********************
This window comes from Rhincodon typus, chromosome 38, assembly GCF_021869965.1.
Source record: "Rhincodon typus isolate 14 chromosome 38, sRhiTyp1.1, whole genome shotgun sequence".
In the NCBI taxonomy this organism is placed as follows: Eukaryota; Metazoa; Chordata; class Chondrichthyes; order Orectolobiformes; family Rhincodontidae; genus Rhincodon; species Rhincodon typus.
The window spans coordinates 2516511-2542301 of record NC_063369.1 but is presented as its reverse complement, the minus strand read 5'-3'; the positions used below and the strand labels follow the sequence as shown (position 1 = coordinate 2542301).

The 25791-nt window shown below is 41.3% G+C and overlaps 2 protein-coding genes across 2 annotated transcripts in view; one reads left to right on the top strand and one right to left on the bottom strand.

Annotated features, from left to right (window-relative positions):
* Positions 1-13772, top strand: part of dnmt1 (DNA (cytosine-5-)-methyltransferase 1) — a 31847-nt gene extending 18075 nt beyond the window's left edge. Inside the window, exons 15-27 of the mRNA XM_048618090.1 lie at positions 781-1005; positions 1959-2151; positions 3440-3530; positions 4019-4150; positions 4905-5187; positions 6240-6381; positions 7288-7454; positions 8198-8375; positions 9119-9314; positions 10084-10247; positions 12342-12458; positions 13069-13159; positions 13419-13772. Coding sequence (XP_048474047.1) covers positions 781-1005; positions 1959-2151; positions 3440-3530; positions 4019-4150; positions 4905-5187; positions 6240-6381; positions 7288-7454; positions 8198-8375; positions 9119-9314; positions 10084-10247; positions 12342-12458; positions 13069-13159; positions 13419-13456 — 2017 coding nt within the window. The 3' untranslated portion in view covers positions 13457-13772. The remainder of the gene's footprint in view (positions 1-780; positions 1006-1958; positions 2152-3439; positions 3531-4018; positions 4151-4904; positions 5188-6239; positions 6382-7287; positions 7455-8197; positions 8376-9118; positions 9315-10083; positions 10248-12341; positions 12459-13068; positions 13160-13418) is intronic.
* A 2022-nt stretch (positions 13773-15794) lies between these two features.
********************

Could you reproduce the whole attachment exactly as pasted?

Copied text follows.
This window comes from Rhincodon typus, chromosome 38, assembly GCF_021869965.1.
Source record: "Rhincodon typus isolate 14 chromosome 38, sRhiTyp1.1, whole genome shotgun sequence".
In the NCBI taxonomy this organism is placed as follows: Eukaryota; Metazoa; Chordata; class Chondrichthyes; order Orectolobiformes; family Rhincodontidae; genus Rhincodon; species Rhincodon typus.
The window spans coordinates 2516511-2542301 of record NC_063369.1 but is presented as its reverse complement, the minus strand read 5'-3'; the positions used below and the strand labels follow the sequence as shown (position 1 = coordinate 2542301).

The 25791-nt window shown below is 41.3% G+C and overlaps 2 protein-coding genes across 2 annotated transcripts in view; one reads left to right on the top strand and one right to left on the bottom strand.

Annotated features, from left to right (window-relative positions):
* Positions 1-13772, top strand: part of dnmt1 (DNA (cytosine-5-)-methyltransferase 1) — a 31847-nt gene extending 18075 nt beyond the window's left edge. Inside the window, exons 15-27 of the mRNA XM_048618090.1 lie at positions 781-1005; positions 1959-2151; positions 3440-3530; positions 4019-4150; positions 4905-5187; positions 6240-6381; positions 7288-7454; positions 8198-8375; positions 9119-9314; positions 10084-10247; positions 12342-12458; positions 13069-13159; positions 13419-13772. Coding sequence (XP_048474047.1) covers positions 781-1005; positions 1959-2151; positions 3440-3530; positions 4019-4150; positions 4905-5187; positions 6240-6381; positions 7288-7454; positions 8198-8375; positions 9119-9314; positions 10084-10247; positions 12342-12458; positions 13069-13159; positions 13419-13456 — 2017 coding nt within the window. The 3' untranslated portion in view covers positions 13457-13772. The remainder of the gene's footprint in view (positions 1-780; positions 1006-1958; positions 2152-3439; positions 3531-4018; positions 4151-4904; positions 5188-6239; positions 6382-7287; positions 7455-8197; positions 8376-9118; positions 9315-10083; positions 10248-12341; positions 12459-13068; positions 13160-13418) is intronic.
* A 2022-nt stretch (positions 13773-15794) lies between these two features.